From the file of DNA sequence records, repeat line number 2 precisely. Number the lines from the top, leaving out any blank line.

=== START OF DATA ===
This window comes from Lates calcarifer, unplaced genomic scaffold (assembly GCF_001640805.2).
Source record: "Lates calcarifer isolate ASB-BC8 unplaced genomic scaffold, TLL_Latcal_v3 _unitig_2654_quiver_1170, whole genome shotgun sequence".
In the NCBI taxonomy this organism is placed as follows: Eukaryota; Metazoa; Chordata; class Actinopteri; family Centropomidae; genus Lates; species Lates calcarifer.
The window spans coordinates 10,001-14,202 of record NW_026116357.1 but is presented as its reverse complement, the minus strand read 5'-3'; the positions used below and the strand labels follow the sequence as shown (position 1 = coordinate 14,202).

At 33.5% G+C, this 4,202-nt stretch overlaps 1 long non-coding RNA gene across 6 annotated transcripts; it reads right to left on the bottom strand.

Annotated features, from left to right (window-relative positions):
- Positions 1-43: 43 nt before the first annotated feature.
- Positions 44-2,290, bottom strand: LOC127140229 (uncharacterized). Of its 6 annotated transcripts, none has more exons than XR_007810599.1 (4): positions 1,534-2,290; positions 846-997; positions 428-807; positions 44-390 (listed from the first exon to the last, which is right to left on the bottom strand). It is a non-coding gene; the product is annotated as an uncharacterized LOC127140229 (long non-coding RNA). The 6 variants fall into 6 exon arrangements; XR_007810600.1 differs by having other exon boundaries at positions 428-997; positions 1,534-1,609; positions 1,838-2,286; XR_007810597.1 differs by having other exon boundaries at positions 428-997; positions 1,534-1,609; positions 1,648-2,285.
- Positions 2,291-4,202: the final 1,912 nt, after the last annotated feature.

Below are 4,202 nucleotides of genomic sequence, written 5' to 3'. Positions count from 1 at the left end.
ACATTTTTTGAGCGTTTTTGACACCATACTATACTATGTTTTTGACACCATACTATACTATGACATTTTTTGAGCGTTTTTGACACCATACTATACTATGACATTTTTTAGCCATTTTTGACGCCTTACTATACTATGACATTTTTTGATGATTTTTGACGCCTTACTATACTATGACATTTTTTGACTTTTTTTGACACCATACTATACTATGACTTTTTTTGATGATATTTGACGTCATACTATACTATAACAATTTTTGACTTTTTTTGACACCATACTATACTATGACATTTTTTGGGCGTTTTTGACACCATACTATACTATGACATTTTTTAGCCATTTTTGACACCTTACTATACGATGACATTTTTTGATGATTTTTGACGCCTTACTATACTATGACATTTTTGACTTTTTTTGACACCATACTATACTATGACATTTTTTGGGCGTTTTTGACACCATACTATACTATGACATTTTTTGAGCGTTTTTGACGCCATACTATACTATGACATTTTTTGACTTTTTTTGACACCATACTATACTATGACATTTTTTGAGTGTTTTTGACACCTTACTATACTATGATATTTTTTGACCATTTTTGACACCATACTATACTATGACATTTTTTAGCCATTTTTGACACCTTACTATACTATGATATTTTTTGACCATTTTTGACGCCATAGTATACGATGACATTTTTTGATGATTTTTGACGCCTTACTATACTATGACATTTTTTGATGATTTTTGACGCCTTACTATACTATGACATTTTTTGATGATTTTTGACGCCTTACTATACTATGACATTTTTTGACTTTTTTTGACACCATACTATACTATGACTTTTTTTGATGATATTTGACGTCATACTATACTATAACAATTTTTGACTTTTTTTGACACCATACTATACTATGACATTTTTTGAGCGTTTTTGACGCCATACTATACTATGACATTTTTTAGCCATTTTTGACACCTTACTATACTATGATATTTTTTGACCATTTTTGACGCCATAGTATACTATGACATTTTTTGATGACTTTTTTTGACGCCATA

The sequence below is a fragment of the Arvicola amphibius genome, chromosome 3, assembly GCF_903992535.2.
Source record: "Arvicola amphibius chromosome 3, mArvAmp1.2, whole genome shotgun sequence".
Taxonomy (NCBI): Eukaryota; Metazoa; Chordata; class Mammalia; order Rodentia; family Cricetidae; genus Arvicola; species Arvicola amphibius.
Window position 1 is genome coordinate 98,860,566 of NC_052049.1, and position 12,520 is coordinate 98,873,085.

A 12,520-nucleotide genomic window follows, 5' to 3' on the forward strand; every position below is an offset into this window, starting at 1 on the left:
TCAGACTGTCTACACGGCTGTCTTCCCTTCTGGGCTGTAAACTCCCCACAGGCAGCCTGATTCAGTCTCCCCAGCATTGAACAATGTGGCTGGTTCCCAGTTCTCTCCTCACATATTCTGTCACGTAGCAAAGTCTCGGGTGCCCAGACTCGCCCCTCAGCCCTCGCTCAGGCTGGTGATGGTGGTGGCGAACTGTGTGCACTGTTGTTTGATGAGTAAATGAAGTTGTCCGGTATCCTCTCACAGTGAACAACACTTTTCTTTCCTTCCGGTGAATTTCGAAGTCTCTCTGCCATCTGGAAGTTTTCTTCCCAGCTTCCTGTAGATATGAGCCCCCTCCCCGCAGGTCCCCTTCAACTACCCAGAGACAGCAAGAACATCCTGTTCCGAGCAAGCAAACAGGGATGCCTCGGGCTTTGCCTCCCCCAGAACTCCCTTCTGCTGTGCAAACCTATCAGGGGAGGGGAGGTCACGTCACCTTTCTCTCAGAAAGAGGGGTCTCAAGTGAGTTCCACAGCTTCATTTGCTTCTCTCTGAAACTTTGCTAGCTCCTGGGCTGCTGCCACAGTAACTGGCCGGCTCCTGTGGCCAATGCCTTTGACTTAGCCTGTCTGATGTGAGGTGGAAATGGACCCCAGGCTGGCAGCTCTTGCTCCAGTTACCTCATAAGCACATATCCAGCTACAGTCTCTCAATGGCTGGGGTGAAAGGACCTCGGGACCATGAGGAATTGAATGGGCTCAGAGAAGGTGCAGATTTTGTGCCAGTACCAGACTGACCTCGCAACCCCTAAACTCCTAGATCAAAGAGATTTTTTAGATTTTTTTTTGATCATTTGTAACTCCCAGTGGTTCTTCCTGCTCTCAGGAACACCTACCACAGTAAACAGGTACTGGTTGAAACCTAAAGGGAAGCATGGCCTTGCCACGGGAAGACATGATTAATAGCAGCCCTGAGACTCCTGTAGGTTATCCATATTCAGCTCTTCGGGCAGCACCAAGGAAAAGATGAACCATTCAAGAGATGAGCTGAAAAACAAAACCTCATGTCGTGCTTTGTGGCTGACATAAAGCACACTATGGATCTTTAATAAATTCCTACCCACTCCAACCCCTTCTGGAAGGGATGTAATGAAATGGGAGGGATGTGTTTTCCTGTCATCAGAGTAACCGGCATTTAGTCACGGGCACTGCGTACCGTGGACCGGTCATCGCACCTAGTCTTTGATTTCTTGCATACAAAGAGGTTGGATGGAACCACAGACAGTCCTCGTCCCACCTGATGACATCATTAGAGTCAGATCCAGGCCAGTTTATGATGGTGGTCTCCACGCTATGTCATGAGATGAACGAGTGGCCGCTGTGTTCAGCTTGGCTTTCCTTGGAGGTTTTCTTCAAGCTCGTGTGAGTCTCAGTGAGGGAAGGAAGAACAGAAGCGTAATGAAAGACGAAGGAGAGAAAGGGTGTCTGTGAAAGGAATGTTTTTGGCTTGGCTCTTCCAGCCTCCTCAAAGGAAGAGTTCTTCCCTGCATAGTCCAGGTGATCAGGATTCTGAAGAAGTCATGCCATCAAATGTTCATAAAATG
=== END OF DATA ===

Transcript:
Source record: "Lates calcarifer isolate ASB-BC8 unplaced genomic scaffold, TLL_Latcal_v3 _unitig_2654_quiver_1170, whole genome shotgun sequence".